J. T. Murphy

Confusion on the ‘Left’

Source: The Nineteenth Century and After: A Monthly Review, November 1939
Transcription/Markup: Brian Reid
Public Domain: Marxists Internet Archive (2009). You may freely copy, distribute, display and perform this work; as well as make derivative and commercial works. Please credit “Marxists Internet Archive” as your source.

No event in modern history has so profoundly shocked, distressed and confused the British Labour Movement as that of the signing of the Soviet-Nazi Pact. Although there had been hints of the possibility of some such arrangement, no one had really expected it. All were taken by surprise, including the Communist Party. The resulting confusion is without comparison in any crisis since the British Labour Movement came into being.

The leaders of the Labour Party and the Trade Union Movement, who had ardently advocated a pact of mutual assistance between Britain, France and the Soviet Union, roundly denounced the new pact as the betrayal of democracy. They declared that Soviet Russia had ‘double-crossed’ Britain. The overwhelming majority of the Trades Union Congress, in session at Bridlington on September 4th, agreed with Sir Walter Citrine when he declared that the action of Russia had precipitated the war.

The ‘Left’ Socialists who had been the most enthusiastic supporters of the Soviet Union were bewildered and uneasily questioned each other as to the meaning of Russia’s new orientation. Only the Communist Daily Worker was sure that it was the greatest action for peace the world had ever seen, and that it made not the slightest difference to the fate of the projected Anglo-French-Soviet Pact of mutual assistance. It mattered not that the Soviet-Nazi Pact definitely precluded an alliance of the Soviet Union and Britain and France. We could have both pacts. But the distress and confusion in the ranks of the membership of the Communist Party was as profound as in the ranks of the Socialist ‘Left.’

Nor did events help to clear it away. The Daily Worker still demanded that the Poles should stand up to Germany, and assured the people of this country that the British Government was preparing another ‘Munich.’ When no up-to-date ‘Munich’ arrived and Hitler’s troops marched into Poland, the British Government did the opposite of what the Communists had anticipated. It declared war on Germany. Unperturbed by the falsification of their prediction, the Communist Party issued a manifesto supporting the war, and declared itself prepared to ‘support all measures to secure the victory of democracy over Fascism.’ It was necessary to support the ‘Polish people’s fight for independence.’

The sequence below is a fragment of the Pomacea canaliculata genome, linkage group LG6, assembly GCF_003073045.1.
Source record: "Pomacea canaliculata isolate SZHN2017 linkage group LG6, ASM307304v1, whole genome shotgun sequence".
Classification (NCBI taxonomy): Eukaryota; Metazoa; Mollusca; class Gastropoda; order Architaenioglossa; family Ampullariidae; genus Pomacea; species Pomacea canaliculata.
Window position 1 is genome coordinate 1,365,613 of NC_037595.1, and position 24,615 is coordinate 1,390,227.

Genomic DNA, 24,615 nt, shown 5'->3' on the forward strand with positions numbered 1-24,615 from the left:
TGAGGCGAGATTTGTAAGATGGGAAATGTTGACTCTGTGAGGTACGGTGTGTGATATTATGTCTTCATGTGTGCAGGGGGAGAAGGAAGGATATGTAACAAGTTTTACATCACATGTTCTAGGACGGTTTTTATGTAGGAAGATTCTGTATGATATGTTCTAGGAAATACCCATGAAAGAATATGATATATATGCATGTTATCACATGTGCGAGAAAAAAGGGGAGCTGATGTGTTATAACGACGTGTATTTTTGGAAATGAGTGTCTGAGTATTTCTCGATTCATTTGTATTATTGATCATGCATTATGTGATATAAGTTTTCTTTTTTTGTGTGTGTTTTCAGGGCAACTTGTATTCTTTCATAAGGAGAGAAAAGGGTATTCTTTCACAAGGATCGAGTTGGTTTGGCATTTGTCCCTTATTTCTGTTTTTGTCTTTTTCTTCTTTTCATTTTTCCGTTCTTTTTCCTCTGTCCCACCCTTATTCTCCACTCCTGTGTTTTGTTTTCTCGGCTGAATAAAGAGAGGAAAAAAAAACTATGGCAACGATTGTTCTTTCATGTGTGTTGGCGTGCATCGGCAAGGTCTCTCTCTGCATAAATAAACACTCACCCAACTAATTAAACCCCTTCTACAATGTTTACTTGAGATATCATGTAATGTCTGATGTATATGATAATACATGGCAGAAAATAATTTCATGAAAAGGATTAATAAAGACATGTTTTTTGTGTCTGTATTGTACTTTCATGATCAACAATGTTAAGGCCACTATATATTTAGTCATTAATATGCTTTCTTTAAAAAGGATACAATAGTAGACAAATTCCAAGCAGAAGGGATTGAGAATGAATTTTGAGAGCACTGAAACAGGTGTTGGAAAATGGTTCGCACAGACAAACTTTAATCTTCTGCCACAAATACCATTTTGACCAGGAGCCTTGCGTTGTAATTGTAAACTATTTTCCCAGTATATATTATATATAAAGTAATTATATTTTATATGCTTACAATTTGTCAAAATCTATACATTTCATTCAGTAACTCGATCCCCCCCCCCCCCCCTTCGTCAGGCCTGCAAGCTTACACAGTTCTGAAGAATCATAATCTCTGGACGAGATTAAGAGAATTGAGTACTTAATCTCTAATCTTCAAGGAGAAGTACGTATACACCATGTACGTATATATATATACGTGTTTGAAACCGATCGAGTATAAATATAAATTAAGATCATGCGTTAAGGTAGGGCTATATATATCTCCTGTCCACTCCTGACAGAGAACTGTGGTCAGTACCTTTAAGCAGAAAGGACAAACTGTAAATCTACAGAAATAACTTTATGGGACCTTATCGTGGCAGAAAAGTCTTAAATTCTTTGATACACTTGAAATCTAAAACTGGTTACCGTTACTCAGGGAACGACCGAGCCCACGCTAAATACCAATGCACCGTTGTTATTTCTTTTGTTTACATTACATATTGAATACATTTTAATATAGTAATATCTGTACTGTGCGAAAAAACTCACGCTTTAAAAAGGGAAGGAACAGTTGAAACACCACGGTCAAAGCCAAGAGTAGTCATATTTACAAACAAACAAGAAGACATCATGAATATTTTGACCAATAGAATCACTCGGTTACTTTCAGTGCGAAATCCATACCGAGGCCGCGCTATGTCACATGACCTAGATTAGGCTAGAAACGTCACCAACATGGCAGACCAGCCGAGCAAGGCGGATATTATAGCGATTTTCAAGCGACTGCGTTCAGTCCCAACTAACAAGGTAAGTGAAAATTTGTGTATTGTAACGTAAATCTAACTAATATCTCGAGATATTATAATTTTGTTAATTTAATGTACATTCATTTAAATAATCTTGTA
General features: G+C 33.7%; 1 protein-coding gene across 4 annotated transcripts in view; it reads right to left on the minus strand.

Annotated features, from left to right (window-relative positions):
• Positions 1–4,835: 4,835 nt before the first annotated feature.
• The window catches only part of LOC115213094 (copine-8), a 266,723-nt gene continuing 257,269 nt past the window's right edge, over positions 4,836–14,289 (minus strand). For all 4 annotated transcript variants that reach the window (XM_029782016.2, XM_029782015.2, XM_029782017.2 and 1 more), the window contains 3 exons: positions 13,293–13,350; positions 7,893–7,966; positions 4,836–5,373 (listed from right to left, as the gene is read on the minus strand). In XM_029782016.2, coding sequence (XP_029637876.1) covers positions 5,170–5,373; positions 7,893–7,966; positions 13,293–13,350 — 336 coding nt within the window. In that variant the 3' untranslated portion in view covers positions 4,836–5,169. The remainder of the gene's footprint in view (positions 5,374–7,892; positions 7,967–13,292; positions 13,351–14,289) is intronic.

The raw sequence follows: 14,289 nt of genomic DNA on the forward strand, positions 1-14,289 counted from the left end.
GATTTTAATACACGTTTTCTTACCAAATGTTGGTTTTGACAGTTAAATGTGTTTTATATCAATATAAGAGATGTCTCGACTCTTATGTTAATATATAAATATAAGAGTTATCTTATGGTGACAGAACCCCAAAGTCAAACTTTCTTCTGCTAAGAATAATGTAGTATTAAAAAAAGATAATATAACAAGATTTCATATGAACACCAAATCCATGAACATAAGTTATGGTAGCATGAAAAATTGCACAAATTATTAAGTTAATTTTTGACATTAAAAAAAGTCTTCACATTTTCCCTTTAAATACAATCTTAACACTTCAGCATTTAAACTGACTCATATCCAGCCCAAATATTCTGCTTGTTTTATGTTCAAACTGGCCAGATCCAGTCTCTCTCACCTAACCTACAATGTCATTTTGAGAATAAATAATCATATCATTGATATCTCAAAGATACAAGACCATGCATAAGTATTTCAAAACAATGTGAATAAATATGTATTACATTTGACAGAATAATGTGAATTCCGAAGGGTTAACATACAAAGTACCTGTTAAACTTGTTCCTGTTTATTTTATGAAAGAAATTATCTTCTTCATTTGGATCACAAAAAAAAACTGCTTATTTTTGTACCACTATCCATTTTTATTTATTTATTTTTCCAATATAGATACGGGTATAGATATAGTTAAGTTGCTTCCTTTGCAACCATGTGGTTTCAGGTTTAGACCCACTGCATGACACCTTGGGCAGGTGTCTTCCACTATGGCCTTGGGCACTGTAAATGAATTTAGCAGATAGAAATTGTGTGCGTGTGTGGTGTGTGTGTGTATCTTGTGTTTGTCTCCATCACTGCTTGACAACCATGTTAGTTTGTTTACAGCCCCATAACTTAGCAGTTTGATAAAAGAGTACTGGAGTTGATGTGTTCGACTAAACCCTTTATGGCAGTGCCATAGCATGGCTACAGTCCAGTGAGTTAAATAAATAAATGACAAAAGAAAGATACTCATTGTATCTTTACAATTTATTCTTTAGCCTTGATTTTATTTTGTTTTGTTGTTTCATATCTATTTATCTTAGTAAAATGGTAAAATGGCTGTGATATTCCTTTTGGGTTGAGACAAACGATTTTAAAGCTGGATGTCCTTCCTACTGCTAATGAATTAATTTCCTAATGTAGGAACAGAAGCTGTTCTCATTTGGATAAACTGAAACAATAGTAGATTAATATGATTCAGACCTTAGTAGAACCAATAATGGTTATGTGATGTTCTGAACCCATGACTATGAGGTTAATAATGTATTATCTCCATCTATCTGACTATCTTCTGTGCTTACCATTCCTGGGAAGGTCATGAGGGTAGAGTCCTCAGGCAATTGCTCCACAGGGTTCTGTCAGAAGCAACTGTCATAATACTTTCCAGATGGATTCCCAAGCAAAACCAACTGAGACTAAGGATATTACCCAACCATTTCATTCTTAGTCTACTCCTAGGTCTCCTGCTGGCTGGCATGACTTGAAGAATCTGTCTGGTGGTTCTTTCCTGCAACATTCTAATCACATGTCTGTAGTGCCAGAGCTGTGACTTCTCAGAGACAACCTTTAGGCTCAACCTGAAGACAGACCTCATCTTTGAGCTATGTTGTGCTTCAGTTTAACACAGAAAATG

After the Nazi Army had overrun two-thirds of Poland and the Red Army was in control of the remainder, Polish independence ceased to have any appeal. The war, it now declared, had become an ‘imperialist war.’ The freedom even of that part of Poland under Nazi domination was no longer an issue. The war was no longer a means to prevent the ‘forcible destruction of every democratic right and liberty,’ but was nothing other than a naked power struggle between rival imperialists. The double somersault was complete. Mr. Pollitt found himself deposed from the position of leader of the Communist Party and the party found itself operating an unsigned ‘non-aggression pact’ with the Peace Pledge Union and Sir Oswald Mosley in a ‘stop the war’ campaign.

Were it only a question of how events had created dissension and confusion, in the ranks of the Communist Party of this country it would be, at present, a matter only of academic interest to the student of politics. But the repercussions from the change in Soviet policy are far more far-reaching. They stretch beyond the ranks of this party to the whole Labour and liberal movements of this country and all other countries where such movements exist. It will therefore be worth while to analyse the development of the Communist-Labour-Liberal policy of recent years and to discover the reason for the current Soviet-Nazi relationship.

Whatever else may be said about the British Labour Movement in relation to its attitude to Soviet Russia, it has, with the exception of a few of its leaders, been a warm-hearted supporter. Although it has always proclaimed that it thought Socialism could come in this country by other means than through civil war, it has had a profound sympathy with the Russian Revolution, appreciation of its constructive work and an increasing admiration for its foreign policy. And it could be added, that the further away from the leadership the stronger have been these tendencies.

The official policy of the Labour Party in relation to Russia may he summed up as that of Liberal is relation to Russia as a State, sympathetic towards the development of Russian socialist economy and social services, and disapproval of its political structure and theories of social development. Hence it was not a difficult matter, when, in 1934, Soviet Russia joined the League of Nations, for the Labour Party to hail the event as a profound confirmation of its own policy. It also made it easy for it to welcome the idea of a British, French, Soviet Pact. It appeared to the Labour Party that these developments were part of a liberalising process going on in the outlook of the Soviet leaders.